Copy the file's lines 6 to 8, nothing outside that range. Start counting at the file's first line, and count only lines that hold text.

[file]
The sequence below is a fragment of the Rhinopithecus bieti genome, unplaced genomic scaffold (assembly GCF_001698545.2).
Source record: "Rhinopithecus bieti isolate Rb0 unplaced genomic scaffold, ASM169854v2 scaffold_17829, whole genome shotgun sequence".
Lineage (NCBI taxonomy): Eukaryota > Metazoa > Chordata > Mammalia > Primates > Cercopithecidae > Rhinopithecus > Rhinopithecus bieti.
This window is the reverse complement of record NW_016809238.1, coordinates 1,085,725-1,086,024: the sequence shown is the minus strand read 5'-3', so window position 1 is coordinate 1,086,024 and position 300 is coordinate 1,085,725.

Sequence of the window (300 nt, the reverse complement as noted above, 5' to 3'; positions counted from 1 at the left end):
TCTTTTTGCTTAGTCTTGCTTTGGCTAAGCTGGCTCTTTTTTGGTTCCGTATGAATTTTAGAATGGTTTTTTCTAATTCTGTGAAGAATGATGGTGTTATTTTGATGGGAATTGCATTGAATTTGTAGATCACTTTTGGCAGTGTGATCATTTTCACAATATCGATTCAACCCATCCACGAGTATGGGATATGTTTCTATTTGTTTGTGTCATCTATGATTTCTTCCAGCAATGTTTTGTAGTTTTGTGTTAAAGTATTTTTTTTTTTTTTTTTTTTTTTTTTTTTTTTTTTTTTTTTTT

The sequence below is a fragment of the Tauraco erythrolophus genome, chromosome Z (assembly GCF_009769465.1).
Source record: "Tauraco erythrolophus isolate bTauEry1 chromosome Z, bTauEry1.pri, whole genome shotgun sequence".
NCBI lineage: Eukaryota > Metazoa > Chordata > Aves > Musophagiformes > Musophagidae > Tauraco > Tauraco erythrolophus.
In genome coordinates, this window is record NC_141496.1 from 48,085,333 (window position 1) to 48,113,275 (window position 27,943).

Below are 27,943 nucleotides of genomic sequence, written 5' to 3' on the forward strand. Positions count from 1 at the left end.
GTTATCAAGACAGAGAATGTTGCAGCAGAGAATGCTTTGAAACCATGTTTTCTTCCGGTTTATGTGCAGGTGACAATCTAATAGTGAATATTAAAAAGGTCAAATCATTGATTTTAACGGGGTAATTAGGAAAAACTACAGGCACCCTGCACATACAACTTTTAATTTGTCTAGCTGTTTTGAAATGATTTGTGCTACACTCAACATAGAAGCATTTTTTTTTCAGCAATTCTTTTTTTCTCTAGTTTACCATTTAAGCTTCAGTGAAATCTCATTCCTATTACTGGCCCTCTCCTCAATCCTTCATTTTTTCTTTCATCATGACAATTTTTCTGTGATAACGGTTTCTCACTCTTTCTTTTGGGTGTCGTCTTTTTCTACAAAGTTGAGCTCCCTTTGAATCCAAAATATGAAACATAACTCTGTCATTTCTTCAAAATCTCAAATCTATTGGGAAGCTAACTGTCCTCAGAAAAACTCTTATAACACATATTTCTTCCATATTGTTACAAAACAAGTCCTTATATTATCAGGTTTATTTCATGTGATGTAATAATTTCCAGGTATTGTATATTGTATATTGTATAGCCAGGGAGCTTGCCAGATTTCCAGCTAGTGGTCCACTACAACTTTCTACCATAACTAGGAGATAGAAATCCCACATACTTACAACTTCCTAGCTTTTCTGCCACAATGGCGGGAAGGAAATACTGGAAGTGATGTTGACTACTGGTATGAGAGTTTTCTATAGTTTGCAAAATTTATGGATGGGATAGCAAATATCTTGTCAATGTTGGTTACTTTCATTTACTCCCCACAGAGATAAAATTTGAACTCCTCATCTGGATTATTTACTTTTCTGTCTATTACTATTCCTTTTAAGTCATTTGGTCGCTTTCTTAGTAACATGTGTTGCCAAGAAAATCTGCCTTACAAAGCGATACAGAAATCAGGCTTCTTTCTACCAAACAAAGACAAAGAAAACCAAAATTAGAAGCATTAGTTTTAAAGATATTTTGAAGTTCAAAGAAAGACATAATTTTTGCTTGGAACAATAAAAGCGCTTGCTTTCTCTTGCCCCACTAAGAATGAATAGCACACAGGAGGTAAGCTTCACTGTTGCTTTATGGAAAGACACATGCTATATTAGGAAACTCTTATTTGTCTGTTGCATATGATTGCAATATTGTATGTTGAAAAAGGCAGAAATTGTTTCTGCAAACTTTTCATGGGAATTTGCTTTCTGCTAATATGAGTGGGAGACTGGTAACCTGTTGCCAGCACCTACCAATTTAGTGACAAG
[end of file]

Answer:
TCTTTTTGCTTAGTCTTGCTTTGGCTAAGCTGGCTCTTTTTTGGTTCCGTATGAATTTTAGAATGGTTTTTTCTAATTCTGTGAAGAATGATGGTGTTATTTTGATGGGAATTGCATTGAATTTGTAGATCACTTTTGGCAGTGTGATCATTTTCACAATATCGATTCAACCCATCCACGAGTATGGGATATGTTTCTATTTGTTTGTGTCATCTATGATTTCTTCCAGCAATGTTTTGTAGTTTTGTGTTAAAGTATTTTTTTTTTTTTTTTTTTTTTTTTTTTTTTTTTTTTTTTTTT

The sequence below is a fragment of the Tauraco erythrolophus genome, chromosome Z (assembly GCF_009769465.1).
Source record: "Tauraco erythrolophus isolate bTauEry1 chromosome Z, bTauEry1.pri, whole genome shotgun sequence".